Dottie Stevens died at 72 on March 27 2014 in Brookline, MA, after a long battle with cancer and a lifelong struggle against poverty. She started her first anti-poverty organization while she was a college student on welfare. She ran for governor of Massachusetts in 1990 on an “elect the victims of poverty” platform. The Boston Globe commented that after her unsuccessful effort, she “remained a networking dynamo for the disadvantaged for the rest of her life.”
Over the years she fought poverty in so many different ways that the Boston City Council recognized her tireless battles against it. She founded a number of antipoverty and social justice organizations, including Survivors News, a journal for the poor. She was also a board member of the National Welfare Rights Union.
A tribute to her noted that when she spoke out, she “. . . moved every audience, whether it was huge or small demonstrations before the Statehouse, testifying at hearings, in small classrooms, or at national conventions, her message of hope and calls to action were clear, authentic and effective. With Dottie’s encouragement and belief in our abilities, we who worked with her were able to write, speak out, organize, educate and raise ourselves out of obscurity and poverty.”
Although she dropped out of high school she never stopped studying people and the U.S. system of attempting to manage poverty rather than end it. Eventually, although she was always poor, she got a Masters degree from a special program at the University of Massachusetts.
Another son, Joe Goodrich, told reporters, “Here’s a woman who had a master’s degree and could have gone in any direction . . . She really could have capitalized on it if she was a greedier person, but she just cared too much about people. She chose to stay poverty-stricken to help those in that position. That speaks volumes about a person.”
One of her fellow anti-poverty activists was Jim Stewart, director of the First Church Shelter in Cambridge MA and a longtime advocate for poor and homeless people. He said she “had no interest at all at playing an insider game. She wanted to bear witness and speak the truth about something she knew a lot about: being a poor person and trying to survive in a society and an economy that seems to be growing less and less concerned about the needs of people like that.”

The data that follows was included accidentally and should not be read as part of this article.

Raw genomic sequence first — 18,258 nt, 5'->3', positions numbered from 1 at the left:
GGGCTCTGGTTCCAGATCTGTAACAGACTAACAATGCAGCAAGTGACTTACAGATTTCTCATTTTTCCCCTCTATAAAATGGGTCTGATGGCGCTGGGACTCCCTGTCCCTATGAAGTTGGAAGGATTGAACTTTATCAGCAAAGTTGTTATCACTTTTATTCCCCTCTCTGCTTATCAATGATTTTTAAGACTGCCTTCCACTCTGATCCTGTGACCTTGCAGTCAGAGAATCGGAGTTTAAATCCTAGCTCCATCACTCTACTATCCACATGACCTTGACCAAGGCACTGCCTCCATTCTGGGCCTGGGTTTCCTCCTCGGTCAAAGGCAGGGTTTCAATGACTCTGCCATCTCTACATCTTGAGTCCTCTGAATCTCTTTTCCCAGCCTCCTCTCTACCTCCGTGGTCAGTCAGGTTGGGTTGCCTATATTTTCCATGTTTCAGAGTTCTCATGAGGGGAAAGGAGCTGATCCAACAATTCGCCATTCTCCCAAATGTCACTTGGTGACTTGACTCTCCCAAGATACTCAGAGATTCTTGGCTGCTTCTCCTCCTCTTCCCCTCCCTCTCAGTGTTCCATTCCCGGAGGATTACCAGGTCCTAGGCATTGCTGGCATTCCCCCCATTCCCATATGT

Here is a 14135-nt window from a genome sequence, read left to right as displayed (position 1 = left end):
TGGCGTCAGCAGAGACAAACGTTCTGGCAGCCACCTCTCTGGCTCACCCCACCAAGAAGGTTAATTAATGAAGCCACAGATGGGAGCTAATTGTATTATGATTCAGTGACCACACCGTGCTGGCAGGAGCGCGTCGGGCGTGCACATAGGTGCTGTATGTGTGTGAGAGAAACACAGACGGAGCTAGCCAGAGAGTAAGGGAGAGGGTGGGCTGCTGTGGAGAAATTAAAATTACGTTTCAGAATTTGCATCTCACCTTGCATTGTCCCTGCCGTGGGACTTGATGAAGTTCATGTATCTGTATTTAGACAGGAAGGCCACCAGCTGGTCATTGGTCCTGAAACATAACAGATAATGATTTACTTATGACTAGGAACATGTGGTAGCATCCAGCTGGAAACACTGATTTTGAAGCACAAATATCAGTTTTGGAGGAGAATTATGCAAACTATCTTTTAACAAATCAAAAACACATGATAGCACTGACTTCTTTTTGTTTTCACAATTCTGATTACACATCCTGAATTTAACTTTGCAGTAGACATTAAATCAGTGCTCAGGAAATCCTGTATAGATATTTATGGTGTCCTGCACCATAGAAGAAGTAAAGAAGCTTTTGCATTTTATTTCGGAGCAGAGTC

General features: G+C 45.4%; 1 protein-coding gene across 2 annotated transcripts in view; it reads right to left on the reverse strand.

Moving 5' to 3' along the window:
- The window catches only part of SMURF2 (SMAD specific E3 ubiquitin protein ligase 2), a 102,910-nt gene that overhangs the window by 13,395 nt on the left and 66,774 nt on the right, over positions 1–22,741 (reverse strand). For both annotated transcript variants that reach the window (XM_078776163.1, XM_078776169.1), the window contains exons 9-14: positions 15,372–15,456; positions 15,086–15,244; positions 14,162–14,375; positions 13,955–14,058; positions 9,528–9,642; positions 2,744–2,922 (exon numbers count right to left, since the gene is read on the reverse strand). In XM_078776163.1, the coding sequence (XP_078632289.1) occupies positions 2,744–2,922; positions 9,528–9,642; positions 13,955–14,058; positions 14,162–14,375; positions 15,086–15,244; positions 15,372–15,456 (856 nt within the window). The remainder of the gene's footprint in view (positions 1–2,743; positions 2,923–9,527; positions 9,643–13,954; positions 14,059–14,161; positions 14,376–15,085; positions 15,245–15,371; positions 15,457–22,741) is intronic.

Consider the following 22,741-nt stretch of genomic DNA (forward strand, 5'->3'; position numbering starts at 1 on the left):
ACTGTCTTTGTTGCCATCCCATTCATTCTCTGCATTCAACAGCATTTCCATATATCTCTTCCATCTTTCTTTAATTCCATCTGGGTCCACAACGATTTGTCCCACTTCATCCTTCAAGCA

“She was extremely brilliant,” said her longtime friend Claire Cummings, a sociology professor emeritus. “She was a strategist of the highest order. She understood the public; she understood the system. She could talk about welfare and talk to every possible kind of audience, and she ended up changing their minds. I saw that happen over and over again. To me, that’s incredible power, incredible talent.”
By Allen Harris CHICAGO– With tremendous enthusiasm, fighting spirit and unity, the League of Revolutionaries for a New America was established during a convention held in Chicago on April 29 and 1995.
Attending were 73 delegates and 67 observers, as well as representatives of 30 areas and the national office. They came from 22 states, the District of Columbia and the Lakota Nation.
The meeting was the second national convention of the organization founded in Chicago in April, 1993 and originally called the National Organizing Committee.
Ranging in age from 17 to 80, the participants were Native American, white, black, Latino, Asian and Arab. They were urban, suburban and rural. They were secular and Christian, Muslim, Jewish and people of other faiths.
On the Steering Committee were General Baker, Marian Kramer, Jitu Sadiki, Abdul Alkalimat, Tonny Algood, Ethel Long-Scott, Dottie Stevens, Beth Gonzalez, Jo Ann Capalbo, Nacho Gonzalez, Manuel Torres, Laura Garcia, Stephanie Shanks-Meile, Claire McClinton and Lenny Brody.
Democratic Socialists of America forum
On October 30, 2001, Boston Democratic Socialists of America organized forum "Welfare, Children and Families: The Impact of Welfare Reform", with William Julius Wilson, Dottie Stevensof Survival News, Jack Clark and Bob Haynes.